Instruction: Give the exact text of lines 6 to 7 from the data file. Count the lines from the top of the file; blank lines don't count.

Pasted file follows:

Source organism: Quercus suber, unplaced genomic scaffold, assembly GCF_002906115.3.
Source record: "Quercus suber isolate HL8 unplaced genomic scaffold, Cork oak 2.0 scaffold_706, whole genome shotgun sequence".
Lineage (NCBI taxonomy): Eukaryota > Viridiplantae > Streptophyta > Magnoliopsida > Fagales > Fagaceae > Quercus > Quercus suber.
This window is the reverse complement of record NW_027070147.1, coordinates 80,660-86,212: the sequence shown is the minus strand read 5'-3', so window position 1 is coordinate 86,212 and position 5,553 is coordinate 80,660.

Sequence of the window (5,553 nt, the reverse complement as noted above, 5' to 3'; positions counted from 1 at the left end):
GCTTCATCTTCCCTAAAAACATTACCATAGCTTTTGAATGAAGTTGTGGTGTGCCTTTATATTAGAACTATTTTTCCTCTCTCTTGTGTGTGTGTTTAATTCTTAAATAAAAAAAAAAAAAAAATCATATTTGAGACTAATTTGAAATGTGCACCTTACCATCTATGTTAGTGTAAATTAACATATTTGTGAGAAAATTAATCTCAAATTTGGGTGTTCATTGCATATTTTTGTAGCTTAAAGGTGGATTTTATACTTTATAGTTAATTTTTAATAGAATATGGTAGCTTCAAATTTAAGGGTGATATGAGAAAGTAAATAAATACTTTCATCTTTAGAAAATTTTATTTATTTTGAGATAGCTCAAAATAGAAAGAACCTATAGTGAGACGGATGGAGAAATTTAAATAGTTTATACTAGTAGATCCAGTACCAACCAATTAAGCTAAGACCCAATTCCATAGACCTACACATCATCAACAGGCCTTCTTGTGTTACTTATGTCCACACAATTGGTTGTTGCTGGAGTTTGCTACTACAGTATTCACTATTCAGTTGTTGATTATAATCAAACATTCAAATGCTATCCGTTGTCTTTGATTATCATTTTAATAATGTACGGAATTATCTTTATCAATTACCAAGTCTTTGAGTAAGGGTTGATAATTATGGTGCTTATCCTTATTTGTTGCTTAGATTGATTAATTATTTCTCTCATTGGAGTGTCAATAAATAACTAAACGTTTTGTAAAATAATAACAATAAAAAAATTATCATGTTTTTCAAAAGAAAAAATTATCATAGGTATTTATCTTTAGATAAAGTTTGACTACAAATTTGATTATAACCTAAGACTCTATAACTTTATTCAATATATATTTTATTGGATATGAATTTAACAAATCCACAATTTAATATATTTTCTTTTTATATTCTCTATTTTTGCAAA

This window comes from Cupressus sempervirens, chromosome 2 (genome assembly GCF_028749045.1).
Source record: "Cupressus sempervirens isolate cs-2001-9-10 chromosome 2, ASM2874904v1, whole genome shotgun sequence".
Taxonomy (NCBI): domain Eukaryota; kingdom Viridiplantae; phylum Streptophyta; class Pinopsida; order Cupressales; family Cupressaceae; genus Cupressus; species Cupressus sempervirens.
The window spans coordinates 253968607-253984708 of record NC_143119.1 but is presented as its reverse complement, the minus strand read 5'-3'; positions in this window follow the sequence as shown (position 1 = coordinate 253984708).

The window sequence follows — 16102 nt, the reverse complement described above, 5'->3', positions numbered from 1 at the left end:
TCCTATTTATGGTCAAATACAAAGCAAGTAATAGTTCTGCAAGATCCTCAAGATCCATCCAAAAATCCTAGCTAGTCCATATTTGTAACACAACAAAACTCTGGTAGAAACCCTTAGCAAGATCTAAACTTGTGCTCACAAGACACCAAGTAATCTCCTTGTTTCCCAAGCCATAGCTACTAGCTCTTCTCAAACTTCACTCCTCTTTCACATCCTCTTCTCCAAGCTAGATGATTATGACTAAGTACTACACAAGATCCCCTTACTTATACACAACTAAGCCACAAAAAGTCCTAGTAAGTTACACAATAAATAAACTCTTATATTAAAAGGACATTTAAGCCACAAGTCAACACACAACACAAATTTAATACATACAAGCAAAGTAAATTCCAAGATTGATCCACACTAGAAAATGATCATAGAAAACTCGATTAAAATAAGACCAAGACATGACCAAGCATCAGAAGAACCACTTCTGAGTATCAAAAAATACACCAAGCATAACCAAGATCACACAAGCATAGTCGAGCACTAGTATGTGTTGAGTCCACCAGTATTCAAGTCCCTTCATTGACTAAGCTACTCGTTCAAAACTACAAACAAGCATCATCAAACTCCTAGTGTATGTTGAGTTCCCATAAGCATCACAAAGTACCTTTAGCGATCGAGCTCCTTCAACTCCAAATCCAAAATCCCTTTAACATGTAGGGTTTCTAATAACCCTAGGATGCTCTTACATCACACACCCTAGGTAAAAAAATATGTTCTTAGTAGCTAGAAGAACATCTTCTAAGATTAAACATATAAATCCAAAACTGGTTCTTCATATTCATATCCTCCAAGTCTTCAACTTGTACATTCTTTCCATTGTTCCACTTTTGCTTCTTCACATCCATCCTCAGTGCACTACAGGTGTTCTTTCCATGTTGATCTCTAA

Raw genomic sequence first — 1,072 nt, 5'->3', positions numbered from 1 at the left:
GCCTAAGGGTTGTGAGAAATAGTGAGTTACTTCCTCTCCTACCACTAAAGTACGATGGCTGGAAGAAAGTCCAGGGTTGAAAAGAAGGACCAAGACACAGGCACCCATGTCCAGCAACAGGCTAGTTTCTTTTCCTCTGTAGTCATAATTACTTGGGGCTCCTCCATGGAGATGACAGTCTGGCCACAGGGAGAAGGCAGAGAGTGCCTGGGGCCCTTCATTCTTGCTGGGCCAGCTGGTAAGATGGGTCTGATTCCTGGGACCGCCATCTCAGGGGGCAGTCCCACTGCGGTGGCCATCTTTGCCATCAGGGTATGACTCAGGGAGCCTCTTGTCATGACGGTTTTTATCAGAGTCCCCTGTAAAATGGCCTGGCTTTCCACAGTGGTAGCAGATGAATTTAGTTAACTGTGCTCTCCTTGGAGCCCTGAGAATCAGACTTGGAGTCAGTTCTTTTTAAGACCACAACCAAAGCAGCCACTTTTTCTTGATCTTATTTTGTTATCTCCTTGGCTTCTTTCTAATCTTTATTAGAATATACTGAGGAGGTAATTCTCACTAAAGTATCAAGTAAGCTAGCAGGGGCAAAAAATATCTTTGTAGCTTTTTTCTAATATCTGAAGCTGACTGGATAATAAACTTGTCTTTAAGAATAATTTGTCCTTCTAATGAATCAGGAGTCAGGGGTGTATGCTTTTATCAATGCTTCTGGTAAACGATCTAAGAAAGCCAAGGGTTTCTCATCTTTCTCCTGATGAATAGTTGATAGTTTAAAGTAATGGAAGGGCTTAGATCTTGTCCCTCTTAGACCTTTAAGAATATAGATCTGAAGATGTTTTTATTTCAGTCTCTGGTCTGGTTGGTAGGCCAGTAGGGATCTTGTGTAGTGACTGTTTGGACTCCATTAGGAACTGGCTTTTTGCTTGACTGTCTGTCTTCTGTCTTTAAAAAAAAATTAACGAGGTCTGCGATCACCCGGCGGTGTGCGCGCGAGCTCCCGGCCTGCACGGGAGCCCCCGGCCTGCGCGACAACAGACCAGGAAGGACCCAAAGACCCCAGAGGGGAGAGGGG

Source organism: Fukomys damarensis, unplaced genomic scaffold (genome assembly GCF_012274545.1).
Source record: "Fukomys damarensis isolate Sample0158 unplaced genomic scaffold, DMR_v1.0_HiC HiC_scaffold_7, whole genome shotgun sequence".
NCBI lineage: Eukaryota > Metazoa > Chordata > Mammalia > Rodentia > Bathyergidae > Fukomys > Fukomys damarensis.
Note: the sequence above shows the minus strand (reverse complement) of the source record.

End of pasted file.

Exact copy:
GCTTCATCTTCCCTAAAAACATTACCATAGCTTTTGAATGAAGTTGTGGTGTGCCTTTATATTAGAACTATTTTTCCTCTCTCTTGTGTGTGTGTTTAATTCTTAAATAAAAAAAAAAAAAAAATCATATTTGAGACTAATTTGAAATGTGCACCTTACCATCTATGTTAGTGTAAATTAACATATTTGTGAGAAAATTAATCTCAAATTTGGGTGTTCATTGCATATTTTTGTAGCTTAAAGGTGGATTTTATACTTTATAGTTAATTTTTAATAGAATATGGTAGCTTCAAATTTAAGGGTGATATGAGAAAGTAAATAAATACTTTCATCTTTAGAAAATTTTATTTATTTTGAGATAGCTCAAAATAGAAAGAACCTATAGTGAGACGGATGGAGAAATTTAAATAGTTTATACTAGTAGATCCAGTACCAACCAATTAAGCTAAGACCCAATTCCATAGACCTACACATCATCAACAGGCCTTCTTGTGTTACTTATGTCCACACAATTGGTTGTTGCTGGAGTTTGCTACTACAGTATTCACTATTCAGTTGTTGATTATAATCAAACATTCAAATGCTATCCGTTGTCTTTGATTATCATTTTAATAATGTACGGAATTATCTTTATCAATTACCAAGTCTTTGAGTAAGGGTTGATAATTATGGTGCTTATCCTTATTTGTTGCTTAGATTGATTAATTATTTCTCTCATTGGAGTGTCAATAAATAACTAAACGTTTTGTAAAATAATAACAATAAAAAAATTATCATGTTTTTCAAAAGAAAAAATTATCATAGGTATTTATCTTTAGATAAAGTTTGACTACAAATTTGATTATAACCTAAGACTCTATAACTTTATTCAATATATATTTTATTGGATATGAATTTAACAAATCCACAATTTAATATATTTTCTTTTTATATTCTCTATTTTTGCAAA

This window comes from Cupressus sempervirens, chromosome 2 (genome assembly GCF_028749045.1).